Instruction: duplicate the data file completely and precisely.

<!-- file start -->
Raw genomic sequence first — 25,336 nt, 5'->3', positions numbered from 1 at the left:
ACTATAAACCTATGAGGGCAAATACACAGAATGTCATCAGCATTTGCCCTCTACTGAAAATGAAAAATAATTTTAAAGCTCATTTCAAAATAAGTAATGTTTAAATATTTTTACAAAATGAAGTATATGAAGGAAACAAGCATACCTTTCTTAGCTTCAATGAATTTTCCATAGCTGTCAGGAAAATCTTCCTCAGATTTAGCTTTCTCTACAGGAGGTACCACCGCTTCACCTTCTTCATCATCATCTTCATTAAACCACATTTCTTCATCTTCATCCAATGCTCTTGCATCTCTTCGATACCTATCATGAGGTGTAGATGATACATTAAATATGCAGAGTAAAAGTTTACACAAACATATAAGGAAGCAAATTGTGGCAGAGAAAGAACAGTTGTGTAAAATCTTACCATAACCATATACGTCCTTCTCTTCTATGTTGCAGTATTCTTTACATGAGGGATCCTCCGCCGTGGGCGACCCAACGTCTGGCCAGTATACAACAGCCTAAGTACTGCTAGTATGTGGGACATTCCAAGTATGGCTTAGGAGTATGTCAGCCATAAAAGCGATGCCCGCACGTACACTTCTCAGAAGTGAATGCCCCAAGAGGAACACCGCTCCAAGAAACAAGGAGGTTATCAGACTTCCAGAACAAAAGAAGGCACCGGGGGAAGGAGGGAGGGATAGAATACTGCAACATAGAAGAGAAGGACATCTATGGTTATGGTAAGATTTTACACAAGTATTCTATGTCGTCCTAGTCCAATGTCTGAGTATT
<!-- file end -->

Raw genomic sequence first — 25,336 nt, 5'->3', positions numbered from 1 at the left:
ACTATAAACCTATGAGGGCAAATACACAGAATGTCATCAGCATTTGCCCTCTACTGAAAATGAAAAATAATTTTAAAGCTCATTTCAAAATAAGTAATGTTTAAATATTTTTACAAAATGAAGTATATGAAGGAAACAAGCATACCTTTCTTAGCTTCAATGAATTTTCCATAGCTGTCAGGAAAATCTTCCTCAGATTTAGCTTTCTCTACAGGAGGTACCACCGCTTCACCTTCTTCATCATCATCTTCATTAAACCACATTTCTTCATCTTCATCCAATGCTCTTGCATCTCTTCGATACCTATCATGAGGTGTAGATGATACATTAAATATGCAGAGTAAAAGTTTACACAAACATATAAGGAAGCAAATTGTGGCAGAGAAAGAACAGTTGTGTAAAATCTTACCATAACCATATACGTCCTTCTCTTCTATGTTGCAGTATTCTTTACATGAGGGATCCTCCGCCGTGGGCGACCCAACGTCTGGCCAGTATACAACAGCCTAAGTACTGCTAGTATGTGGGACATTCCAAGTATGGCTTAGGAGTATGTCAGCCATAAAAGCGATGCCCGCACGTACACTTCTCAGAAGTGAATGCCCCAAGAGGAACACCGCTCCAAGAAACAAGGAGGTTATCAGACTTCCAGAACAAAAGAAGGCACCGGGGGAAGGAGGGAGGGATAGAATACTGCAACATAGAAGAGAAGGACATCTATGGTTATGGTAAGATTTTACACAAGTATTCTATGTCGTCCTAGTCCAATGTCTGAGTATT